In the first half of 2021, China imported 560.7 million tonnes of ore, 2.6% higher than the same period of 2020 which was a sharp slowdown on the 6% growth rate in the five months to May.
The value of imported iron ore surged 71.7% on an annual basis during the January-June period from the same period of 2020 with prices more than double 2020 levels in most months.
The customs data on Tuesday also showed that China’s steel products exports jumped 22.5% from a month earlier to 6.46 million tonnes in June, while imports were up 2.5% to 1.25 million tonnes.
For the first half of the year, China exported 37.38 million tonnes of steel and imported 7.35 million tonnes.
In contrast China’s coal imports in June rose 35% from a month earlier to their highest level in 2021, driven by strong demand from power generation and industrial activity in the country.
It was in fact the highest monthly figure since China started blocking Australian coal imports just on a year ago.
The trade report showed that China imported in 28.39 million tonnes of coal in June, up from 21.04 million tonnes in May, and 12.3% higher compared to June of 2020.
For the first six months this year, China imported a total of 139.56 million tonnes of coal, a fall of 19.7% from the first half of 2020, the General Administration of Customs trade data showed on Tuesday.
China’s crude oil imports in the first half fell 3% from the same period in 2020, thanks to a shortage of import quotas, refinery maintenance and rising global prices which curbed buying.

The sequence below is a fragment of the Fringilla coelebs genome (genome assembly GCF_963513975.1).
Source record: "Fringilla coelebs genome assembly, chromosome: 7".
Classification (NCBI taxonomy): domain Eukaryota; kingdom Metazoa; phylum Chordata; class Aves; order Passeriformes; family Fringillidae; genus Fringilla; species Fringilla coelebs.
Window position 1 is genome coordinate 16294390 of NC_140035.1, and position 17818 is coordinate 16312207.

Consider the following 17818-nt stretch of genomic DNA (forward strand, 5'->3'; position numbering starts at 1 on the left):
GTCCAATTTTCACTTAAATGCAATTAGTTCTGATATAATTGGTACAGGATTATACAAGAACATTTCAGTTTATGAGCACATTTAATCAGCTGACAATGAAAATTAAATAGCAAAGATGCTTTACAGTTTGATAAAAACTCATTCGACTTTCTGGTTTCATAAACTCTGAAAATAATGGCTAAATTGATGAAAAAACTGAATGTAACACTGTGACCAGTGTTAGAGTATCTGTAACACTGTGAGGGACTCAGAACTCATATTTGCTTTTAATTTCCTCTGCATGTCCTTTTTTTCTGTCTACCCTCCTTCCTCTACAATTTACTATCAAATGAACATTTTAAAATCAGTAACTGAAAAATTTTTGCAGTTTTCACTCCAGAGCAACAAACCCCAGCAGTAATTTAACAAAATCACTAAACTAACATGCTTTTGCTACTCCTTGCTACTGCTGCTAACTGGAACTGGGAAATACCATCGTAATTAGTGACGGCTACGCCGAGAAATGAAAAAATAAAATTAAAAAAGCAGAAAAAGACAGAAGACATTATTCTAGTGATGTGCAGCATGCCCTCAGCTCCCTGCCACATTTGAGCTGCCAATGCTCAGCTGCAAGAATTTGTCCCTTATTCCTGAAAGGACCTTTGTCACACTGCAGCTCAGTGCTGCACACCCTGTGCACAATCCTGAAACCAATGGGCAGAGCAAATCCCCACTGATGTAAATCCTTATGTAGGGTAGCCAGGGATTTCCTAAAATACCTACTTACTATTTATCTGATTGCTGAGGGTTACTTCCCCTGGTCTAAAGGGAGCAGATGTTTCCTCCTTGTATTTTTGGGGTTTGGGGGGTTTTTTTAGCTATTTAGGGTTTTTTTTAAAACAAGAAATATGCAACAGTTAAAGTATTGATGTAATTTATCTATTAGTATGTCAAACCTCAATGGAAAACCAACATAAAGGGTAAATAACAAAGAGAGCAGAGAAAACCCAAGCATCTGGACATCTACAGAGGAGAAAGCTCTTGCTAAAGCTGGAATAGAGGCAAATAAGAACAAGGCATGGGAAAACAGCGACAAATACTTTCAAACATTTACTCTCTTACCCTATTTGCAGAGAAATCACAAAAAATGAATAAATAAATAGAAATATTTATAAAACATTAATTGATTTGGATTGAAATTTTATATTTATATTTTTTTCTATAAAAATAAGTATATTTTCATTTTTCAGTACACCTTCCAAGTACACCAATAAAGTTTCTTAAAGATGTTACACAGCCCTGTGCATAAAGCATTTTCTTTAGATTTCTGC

In contrast imports rose in the first half of 2020 and continued rising into the second half of last year after Chinese companies took advantage of the collapse in world oil prices in February-June of that year to buy up bog.
This year it has been a different story, with prices rising to multi-year highs in June.
Imports totalled 40.14 million tonnes in June, data released by the General Administration of Customs showed on Tuesday.
Reuters said that was the equivalent of 9.77 million barrels per day (bpd) of imports and a touch more than the 9.65 bpd in May, but sharply down on the 12.9 bpd in June, 2020 when the import boom was booming.
For the first half of 2021, imports into the world’s top crude oil importer totalled 260.66 million tonnes, down 3% on a year earlier and the first fall in half year imports since the first six months of 2013.
Big purchases by independent refineries bolstered imports in the first quarter, which grew 9.5% over the same period of 2020 but the June quarter saw a slide in shipments as global prices rose and import quotas were used up (China cut import quotas because companies and others were trading it in contravention of regulations).
LNG imports jumped by nearly 24% in the six months to June to 59.82 million tonnes. For June, China’s gas imports, including liquefied natural gas (LNG) and piped gas, remained high at 10.21 million tonnes last month, compared with 10.32 million tonnes in May.
China soybean imports were 8.7% in the January-June period at 48.96 million tonnes; wheat imports surged 60.1% to 5.37 million tonnes (with much of that coming from in the March quarter and April) and corn imports up 318.5% at 15.3 million tonnes with most of that coming from the US.